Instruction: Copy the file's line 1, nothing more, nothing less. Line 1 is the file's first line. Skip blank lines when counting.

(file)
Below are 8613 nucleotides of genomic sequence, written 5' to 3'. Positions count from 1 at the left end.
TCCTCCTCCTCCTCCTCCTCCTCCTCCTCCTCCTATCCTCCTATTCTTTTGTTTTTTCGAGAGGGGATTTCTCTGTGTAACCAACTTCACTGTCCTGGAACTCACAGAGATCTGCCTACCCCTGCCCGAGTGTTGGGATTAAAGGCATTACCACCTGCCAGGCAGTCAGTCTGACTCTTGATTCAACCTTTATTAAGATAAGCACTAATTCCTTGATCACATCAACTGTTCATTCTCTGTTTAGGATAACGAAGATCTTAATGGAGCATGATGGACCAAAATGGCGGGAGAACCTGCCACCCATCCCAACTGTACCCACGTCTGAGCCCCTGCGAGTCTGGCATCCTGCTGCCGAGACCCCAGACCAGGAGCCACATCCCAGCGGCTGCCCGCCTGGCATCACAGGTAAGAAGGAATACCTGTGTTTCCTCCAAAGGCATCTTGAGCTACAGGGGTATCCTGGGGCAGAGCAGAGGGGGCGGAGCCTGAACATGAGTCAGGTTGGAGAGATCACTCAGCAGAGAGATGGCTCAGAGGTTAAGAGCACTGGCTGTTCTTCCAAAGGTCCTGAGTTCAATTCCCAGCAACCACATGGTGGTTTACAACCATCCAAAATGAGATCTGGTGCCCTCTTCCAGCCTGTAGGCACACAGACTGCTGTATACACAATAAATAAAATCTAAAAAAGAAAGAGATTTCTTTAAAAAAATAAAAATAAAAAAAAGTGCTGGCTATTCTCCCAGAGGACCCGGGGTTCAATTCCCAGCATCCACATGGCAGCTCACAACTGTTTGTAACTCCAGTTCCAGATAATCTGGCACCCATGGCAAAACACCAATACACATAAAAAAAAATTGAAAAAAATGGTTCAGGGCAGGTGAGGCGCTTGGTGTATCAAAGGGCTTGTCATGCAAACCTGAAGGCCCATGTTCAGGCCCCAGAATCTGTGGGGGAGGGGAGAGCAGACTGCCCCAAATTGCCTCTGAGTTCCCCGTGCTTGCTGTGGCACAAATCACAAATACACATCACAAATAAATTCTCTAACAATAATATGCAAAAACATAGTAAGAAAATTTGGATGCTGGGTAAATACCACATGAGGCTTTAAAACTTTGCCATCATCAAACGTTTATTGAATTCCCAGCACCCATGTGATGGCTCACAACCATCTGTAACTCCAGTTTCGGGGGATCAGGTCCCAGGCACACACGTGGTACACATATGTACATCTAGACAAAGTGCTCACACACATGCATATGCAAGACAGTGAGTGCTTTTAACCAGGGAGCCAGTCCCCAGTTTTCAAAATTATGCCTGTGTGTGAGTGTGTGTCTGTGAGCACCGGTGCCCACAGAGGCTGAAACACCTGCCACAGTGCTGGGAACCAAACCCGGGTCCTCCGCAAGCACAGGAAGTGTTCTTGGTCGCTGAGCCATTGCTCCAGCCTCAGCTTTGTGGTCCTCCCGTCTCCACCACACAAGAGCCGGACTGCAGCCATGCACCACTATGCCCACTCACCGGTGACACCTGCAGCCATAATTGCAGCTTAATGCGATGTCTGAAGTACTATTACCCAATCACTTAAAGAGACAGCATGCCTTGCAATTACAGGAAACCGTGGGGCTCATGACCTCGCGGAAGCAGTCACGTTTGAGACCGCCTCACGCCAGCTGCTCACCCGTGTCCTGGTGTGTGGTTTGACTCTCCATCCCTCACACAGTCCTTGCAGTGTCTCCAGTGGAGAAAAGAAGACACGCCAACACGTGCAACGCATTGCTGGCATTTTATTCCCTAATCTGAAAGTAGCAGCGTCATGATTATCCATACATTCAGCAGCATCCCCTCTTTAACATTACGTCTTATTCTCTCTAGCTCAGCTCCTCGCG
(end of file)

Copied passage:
Below are 8613 nucleotides of genomic sequence, written 5' to 3'. Positions count from 1 at the left end.